The Church of England General Synod has been meeting in York, and what’s being reported right now seems to be about the archbishop of York’s presidential address where he stated that calling God ‘Our Father’ may be “Problematic.”
Taken in context it may be that he was simply noting that some will have a personal problem or anti-patriarchal response and aiming at inclusivity for anyone for whom ‘father’ is a trigger word. He took that as read, moving on to outline that we should focus instead on the all inclusive ‘Our’ word.
I empathise with the problem. I address it in the chapter on ‘Father’ in my book ‘The Man You Were Made To Be’, but I’m sticking with what Jesus said ‘when I pray’ personally and in church, because OUR FATHER is the very form of words for the corporate (“Our”) relationship (“Abba”) that He himself came to make possible (John 14:6).
Jesus didn’t himself qualify the term, though of course he could have done because he knew (from Joseph?) that even in his day, human fathers were all imperfect. It’s not a modern phenomena. Just a few verses later he contrasted those like me with the perfect Father, who loves to give good gifts to his children. That word ‘Father’ would have been controversial at the time too, not for its patriarchy but for its intimacy. It’s was only ‘problematic’ for me to call God Father before I knew him, it never has been since Jesus made the introduction and I was adopted into the forever family.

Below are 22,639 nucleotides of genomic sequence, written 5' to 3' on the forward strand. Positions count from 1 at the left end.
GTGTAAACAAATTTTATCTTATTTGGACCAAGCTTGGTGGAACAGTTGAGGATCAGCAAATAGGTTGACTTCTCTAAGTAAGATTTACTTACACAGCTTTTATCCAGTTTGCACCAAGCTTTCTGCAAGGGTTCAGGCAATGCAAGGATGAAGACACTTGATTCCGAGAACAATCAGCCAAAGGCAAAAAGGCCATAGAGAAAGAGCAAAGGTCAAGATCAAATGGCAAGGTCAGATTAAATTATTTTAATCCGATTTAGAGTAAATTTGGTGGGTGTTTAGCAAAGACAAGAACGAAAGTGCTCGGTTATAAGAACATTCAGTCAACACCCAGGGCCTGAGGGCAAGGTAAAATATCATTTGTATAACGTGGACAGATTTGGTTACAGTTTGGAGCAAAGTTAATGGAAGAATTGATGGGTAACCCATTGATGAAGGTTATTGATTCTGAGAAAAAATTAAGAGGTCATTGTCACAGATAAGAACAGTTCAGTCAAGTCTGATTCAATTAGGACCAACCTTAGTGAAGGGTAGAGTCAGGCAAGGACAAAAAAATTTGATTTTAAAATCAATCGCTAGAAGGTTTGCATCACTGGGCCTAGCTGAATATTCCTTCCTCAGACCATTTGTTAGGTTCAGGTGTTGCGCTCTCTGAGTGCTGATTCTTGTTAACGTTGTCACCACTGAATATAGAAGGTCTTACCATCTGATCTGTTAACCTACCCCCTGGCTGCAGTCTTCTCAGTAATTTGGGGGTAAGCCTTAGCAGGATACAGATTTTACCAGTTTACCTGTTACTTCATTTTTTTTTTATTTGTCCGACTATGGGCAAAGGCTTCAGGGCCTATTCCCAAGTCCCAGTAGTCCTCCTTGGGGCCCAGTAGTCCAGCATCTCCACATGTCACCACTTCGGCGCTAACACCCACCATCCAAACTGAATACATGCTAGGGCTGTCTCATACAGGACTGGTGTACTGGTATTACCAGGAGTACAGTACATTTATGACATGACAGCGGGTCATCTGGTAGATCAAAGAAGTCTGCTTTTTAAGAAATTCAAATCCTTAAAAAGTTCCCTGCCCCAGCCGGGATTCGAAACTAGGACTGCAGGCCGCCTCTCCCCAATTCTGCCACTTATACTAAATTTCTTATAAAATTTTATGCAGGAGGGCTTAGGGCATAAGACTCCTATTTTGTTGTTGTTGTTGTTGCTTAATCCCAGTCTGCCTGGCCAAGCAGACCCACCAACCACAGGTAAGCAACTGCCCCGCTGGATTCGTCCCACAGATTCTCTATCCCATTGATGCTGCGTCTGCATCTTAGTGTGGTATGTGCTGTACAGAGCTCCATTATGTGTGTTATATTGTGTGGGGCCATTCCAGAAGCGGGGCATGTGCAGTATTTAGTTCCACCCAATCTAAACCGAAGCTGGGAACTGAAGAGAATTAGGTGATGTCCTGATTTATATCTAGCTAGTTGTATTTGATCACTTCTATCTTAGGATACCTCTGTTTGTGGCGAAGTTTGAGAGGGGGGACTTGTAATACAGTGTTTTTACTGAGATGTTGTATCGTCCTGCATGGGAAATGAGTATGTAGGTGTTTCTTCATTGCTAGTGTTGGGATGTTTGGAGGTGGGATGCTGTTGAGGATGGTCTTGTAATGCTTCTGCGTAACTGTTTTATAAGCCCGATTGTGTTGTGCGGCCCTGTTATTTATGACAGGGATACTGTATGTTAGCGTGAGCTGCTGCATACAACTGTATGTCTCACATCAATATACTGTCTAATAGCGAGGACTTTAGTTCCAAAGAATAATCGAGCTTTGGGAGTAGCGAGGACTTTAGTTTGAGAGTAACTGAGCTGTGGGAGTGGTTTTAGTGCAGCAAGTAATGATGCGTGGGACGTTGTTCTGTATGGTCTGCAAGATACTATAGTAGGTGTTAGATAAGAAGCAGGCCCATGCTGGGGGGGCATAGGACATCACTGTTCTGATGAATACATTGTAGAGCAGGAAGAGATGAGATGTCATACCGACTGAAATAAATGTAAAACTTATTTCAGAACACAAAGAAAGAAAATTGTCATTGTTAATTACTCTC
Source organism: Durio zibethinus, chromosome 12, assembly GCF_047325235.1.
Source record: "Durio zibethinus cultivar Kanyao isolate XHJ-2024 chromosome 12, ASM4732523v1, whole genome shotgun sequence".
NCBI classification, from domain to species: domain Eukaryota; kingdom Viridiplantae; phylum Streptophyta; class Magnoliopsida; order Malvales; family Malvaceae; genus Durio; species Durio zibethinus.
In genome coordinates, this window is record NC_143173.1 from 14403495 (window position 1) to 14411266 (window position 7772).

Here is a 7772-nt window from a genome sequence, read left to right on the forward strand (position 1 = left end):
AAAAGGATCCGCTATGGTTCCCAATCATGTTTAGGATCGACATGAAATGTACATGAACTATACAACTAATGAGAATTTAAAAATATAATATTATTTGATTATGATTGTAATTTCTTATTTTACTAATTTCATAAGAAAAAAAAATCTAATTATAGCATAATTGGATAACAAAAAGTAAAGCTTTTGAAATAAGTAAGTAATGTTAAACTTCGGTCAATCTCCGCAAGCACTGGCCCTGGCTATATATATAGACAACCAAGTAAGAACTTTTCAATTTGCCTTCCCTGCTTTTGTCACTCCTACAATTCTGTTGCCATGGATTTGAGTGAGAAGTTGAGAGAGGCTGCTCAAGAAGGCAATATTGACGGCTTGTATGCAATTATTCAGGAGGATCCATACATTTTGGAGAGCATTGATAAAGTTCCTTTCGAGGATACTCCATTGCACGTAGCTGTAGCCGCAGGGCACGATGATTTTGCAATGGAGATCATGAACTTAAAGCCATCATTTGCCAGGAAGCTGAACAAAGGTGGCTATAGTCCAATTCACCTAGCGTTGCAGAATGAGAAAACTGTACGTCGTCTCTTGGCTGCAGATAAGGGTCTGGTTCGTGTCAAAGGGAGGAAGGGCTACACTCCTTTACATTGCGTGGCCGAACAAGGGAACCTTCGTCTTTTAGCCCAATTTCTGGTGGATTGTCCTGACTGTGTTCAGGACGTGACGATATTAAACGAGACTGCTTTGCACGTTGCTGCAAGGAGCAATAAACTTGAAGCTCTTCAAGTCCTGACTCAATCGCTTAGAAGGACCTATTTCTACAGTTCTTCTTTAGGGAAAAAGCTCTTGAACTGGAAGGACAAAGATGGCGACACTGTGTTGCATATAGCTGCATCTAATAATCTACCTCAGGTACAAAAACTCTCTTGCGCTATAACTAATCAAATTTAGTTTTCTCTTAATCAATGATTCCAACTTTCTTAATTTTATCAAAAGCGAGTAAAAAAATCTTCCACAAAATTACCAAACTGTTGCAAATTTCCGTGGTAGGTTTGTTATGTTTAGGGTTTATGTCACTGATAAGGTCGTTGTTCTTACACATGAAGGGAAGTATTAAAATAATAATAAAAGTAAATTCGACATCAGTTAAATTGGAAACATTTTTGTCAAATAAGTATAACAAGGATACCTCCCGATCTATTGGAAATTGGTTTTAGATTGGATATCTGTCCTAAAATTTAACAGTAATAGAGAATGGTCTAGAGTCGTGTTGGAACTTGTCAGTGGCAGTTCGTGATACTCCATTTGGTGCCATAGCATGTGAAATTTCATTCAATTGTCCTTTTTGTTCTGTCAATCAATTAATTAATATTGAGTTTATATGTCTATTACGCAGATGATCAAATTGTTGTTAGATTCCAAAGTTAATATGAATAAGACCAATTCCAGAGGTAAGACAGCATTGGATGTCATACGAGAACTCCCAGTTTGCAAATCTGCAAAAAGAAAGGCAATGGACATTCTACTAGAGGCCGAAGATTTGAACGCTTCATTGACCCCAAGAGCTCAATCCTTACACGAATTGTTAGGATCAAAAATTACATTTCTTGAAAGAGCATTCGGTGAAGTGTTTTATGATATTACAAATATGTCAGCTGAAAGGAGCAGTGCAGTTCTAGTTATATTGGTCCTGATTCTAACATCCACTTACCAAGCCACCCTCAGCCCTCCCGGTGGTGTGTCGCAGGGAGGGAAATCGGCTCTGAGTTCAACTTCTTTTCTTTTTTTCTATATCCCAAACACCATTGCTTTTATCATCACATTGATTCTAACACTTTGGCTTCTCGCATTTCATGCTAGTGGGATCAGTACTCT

When I read the actual address for myself rather than the headline summary I realised what he actually said was less heresy, more just wishy washy (is ‘archbishopy’ a word). Then aside from the theological point in question, it prompted a memory which got me thinking in much more general in terms of how complex the church consistently makes what Christ came to make simple.
I wonder if this way of boxing off our preaching with provisos so it’s hermeneutically sealed off with terms and conditions ends up with the word of god (note, no capitals), ‘if it’s all right with you… just how I see it…’ No wonder nobody’s interested in what we think we might believe a bit.